The Architect's Brain: Neuroscience, Creativity, and Architecture is the first book to consider the relationship between the neurosciences and architecture, offering a compelling and provocative study in the field of architectural theory. Explores various moments of architectural thought over the last 500 years as a cognitive manifestation of philosophical, psychological, and physiological theory Looks at architectural thought through the lens of the remarkable insights of contemporary neuroscience, particularly as they have advanced within the last decade Demonstrates the neurological justification for some very timeless architectural ideas, from the multisensory nature of the architectural experience to the essential relationship of ambiguity and metaphor to creative thinking
The Architecture of a Summer Paradise, 1850-1950
Author: Bryant Franklin Tolles
An architectural study of the large Adirondack hotels that focuses on the cultural history of travel and tourism.
Author: S. Pellegrino
Category: Technology & Engineering
Deployable structures can vary their shape automatically from a compact, packaged configuration to an expanded, operational configuration. The first properly engineered deployable structures were used as stabilization booms on early spacecraft. Later on, more complex structures were devised for solar arrays, communication reflectors and telescopes. In other fields there have been a variety of developments, including retractable roofs for stadia, foldable components for cars, portable structures for temporary shelters and exhibition displays. Three main themes are discussed in this book: concepts, working principles, and mechanics of deployable structures, both in engineering and biology; in addition: theory of foldable bar structures and application to deployable tensegrieties; formulation of large-rotation analysis of deployable structures and finite-element simulation methods.
Author: John Summerson
Publisher: MIT Press
The author's purpose is to set out as simply and vividly as possible the exact grammatical workings of an architectural language.
Late Republic to Late Antiquity
Author: Annalisa Marzano,Guy P. R. Métraux
Publisher: Cambridge University Press
This volume offers a comprehensive survey of Roman villas in Italy and the Mediterranean provinces of the Roman Empire, from their origins to the collapse of the Empire. The architecture of villas could be humble or grand, and sometimes luxurious. Villas were most often farms where wine, olive oil, cereals, and manufactured goods, among other products, were produced. They were also venues for hospitality, conversation, and thinking on pagan, and ultimately Christian, themes. Villas spread as the Empire grew. Like towns and cities, they became the means of power and assimilation, just as infrastructure, such as aqueducts and bridges, was transforming the Mediterranean into a Roman sea. The distinctive Roman/Italian villa type was transferred to the provinces, resulting in Mediterranean-wide culture of rural dwelling and work that further unified the Empire.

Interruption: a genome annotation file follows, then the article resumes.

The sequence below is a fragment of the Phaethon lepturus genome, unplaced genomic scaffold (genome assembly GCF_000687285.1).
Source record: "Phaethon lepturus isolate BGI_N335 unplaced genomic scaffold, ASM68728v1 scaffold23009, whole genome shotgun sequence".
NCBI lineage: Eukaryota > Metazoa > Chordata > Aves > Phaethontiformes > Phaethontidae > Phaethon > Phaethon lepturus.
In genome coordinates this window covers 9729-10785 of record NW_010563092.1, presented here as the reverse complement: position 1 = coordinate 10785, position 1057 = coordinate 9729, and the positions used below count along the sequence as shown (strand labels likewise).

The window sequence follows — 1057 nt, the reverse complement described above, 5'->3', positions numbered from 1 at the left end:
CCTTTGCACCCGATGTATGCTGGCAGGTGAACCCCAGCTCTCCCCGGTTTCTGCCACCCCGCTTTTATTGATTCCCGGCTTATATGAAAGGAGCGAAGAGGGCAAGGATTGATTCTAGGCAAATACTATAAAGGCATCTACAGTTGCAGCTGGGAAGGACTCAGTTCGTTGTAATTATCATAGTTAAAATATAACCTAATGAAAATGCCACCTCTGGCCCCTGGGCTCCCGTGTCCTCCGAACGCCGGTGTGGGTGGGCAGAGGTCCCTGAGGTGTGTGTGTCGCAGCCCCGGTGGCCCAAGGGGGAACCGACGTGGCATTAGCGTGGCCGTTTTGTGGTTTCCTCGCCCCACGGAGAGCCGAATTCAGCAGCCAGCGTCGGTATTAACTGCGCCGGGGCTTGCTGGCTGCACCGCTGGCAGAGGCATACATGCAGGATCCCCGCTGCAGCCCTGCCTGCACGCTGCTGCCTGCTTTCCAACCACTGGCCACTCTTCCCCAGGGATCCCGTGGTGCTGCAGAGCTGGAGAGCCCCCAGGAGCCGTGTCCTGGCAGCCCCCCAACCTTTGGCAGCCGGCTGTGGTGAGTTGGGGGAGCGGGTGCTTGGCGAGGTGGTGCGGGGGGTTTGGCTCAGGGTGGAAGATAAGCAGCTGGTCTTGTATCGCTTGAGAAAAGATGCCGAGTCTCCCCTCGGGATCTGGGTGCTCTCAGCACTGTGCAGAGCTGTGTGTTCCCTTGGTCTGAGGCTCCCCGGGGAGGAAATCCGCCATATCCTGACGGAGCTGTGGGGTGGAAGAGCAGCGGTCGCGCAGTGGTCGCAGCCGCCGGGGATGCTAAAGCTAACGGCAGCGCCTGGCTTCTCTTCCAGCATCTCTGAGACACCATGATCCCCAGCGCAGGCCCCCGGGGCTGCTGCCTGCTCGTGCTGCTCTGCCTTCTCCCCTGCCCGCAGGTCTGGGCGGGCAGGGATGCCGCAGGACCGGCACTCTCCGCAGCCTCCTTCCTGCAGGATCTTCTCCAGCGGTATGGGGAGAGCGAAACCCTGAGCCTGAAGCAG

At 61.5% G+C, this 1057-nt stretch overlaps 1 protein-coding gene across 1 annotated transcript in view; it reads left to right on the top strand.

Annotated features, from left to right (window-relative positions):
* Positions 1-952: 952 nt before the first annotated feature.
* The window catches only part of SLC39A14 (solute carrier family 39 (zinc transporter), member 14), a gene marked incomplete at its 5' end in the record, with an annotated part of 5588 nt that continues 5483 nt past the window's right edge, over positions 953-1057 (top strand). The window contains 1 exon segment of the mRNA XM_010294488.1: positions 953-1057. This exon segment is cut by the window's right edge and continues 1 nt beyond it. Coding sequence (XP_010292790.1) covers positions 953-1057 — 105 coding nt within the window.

Author: Paul Erdkamp
Publisher: Cambridge University Press
Rome was the largest city in the ancient world. As the capital of the Roman Empire, it was clearly an exceptional city in terms of size, diversity and complexity. While the Colosseum, imperial palaces and Pantheon are among its most famous features, this volume explores Rome primarily as a city in which many thousands of men and women were born, lived and died. The thirty-one chapters by leading historians, classicists and archaeologists discuss issues ranging from the monuments and the games to the food and water supply, from policing and riots to domestic housing, from death and disease to pagan cults and the impact of Christianity. Richly illustrated, the volume introduces groundbreaking new research against the background of current debates and is designed as a readable survey accessible in particular to undergraduates and non-specialists.
Author: Paul Goldberger
Publisher: Yale University Press
Why Architecture Matters is not a work of architectural history or a guide to the styles or an architectural dictionary, though it contains elements of all three. The purpose of Why Architecture Matters is to come to grips with how things feel to us when we stand before them, with how architecture affects us emotionally as well as intellectually--with its impact on our lives. Architecture begins to matter, writes Paul Goldberger, when it brings delight and sadness and perplexity and awe along with a roof over our heads. He shows us how that works in examples ranging from a small Cape Cod cottage to the vast, flowing Prairie houses of Frank Lloyd Wright, from the Lincoln Memorial to the highly sculptural Guggenheim Bilbao and the Church of Sant'Ivo in Rome, where simple geometries . . . create a work of architecture that embraces the deepest complexities of human imagination. Based on decades of looking at buildings and thinking about how we experience them, the distinguished critic raises our awareness of fundamental things like proportion, scale, space, texture, materials, shapes, light, and memory. Upon completing this remarkable architectural journey, readers will enjoy a wonderfully rewarding new way of seeing and experiencing every aspect of the built world.